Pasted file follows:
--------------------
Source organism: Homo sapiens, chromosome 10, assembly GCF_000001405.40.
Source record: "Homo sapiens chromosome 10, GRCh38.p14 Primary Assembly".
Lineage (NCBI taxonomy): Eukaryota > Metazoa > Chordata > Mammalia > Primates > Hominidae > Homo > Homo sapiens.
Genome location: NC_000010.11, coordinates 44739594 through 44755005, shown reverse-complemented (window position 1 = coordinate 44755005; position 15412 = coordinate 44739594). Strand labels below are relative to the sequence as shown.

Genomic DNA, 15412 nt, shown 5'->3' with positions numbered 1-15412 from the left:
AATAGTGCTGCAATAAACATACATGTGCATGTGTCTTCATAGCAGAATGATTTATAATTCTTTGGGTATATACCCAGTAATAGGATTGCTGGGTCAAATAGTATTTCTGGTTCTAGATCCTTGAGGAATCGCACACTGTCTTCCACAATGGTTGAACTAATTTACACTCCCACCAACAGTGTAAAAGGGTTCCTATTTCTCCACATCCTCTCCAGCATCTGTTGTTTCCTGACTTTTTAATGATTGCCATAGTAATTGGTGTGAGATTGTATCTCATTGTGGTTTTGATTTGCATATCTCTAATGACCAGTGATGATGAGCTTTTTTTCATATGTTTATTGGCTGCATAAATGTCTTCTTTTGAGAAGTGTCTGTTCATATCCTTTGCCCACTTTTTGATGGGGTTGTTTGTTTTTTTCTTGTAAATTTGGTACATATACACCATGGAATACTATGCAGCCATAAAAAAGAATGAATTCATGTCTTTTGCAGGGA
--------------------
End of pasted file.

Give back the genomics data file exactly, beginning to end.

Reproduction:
Source organism: Homo sapiens, chromosome 10, assembly GCF_000001405.40.
Source record: "Homo sapiens chromosome 10, GRCh38.p14 Primary Assembly".
Lineage (NCBI taxonomy): Eukaryota > Metazoa > Chordata > Mammalia > Primates > Hominidae > Homo > Homo sapiens.
Genome location: NC_000010.11, coordinates 44739594 through 44755005, shown reverse-complemented (window position 1 = coordinate 44755005; position 15412 = coordinate 44739594). Strand labels below are relative to the sequence as shown.

Genomic DNA, 15412 nt, shown 5'->3' with positions numbered 1-15412 from the left:
AATAGTGCTGCAATAAACATACATGTGCATGTGTCTTCATAGCAGAATGATTTATAATTCTTTGGGTATATACCCAGTAATAGGATTGCTGGGTCAAATAGTATTTCTGGTTCTAGATCCTTGAGGAATCGCACACTGTCTTCCACAATGGTTGAACTAATTTACACTCCCACCAACAGTGTAAAAGGGTTCCTATTTCTCCACATCCTCTCCAGCATCTGTTGTTTCCTGACTTTTTAATGATTGCCATAGTAATTGGTGTGAGATTGTATCTCATTGTGGTTTTGATTTGCATATCTCTAATGACCAGTGATGATGAGCTTTTTTTCATATGTTTATTGGCTGCATAAATGTCTTCTTTTGAGAAGTGTCTGTTCATATCCTTTGCCCACTTTTTGATGGGGTTGTTTGTTTTTTTCTTGTAAATTTGGTACATATACACCATGGAATACTATGCAGCCATAAAAAAGAATGAATTCATGTCTTTTGCAGGGA